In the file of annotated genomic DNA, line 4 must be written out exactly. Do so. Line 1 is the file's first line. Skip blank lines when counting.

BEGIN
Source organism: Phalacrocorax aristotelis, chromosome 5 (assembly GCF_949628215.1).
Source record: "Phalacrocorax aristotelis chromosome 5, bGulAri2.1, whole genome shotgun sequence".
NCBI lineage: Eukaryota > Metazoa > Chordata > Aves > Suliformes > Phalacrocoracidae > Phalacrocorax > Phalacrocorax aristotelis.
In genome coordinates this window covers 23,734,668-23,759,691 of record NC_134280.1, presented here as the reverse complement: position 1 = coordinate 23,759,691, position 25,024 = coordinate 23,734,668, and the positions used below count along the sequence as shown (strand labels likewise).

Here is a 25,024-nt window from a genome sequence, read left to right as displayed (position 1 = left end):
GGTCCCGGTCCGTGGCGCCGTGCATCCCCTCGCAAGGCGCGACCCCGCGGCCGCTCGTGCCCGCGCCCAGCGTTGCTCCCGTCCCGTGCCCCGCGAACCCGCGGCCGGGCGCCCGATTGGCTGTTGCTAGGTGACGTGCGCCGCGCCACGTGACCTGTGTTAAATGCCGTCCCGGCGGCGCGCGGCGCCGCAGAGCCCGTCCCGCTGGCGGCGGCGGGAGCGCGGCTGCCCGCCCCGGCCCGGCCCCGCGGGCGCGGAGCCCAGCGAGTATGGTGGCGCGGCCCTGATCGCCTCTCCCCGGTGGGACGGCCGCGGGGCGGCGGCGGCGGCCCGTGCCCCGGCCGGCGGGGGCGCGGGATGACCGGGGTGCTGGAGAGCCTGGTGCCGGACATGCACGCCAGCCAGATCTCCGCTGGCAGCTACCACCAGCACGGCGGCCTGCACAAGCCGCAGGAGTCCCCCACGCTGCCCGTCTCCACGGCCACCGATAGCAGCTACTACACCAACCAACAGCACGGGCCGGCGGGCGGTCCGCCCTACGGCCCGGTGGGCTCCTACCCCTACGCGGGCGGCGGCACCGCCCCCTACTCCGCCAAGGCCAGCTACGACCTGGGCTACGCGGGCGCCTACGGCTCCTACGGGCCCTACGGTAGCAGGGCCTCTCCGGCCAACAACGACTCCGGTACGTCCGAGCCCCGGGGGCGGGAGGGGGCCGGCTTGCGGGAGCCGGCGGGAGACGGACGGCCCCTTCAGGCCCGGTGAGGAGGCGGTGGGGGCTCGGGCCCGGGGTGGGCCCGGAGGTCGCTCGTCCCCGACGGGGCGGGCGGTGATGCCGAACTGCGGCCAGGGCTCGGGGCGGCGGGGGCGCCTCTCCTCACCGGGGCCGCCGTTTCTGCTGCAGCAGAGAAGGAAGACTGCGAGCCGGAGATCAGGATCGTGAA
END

In genome coordinates this window covers 23,734,668-23,759,691 of record NC_134280.1, presented here as the reverse complement: position 1 = coordinate 23,759,691, position 25,024 = coordinate 23,734,668, and the positions used below count along the sequence as shown (strand labels likewise).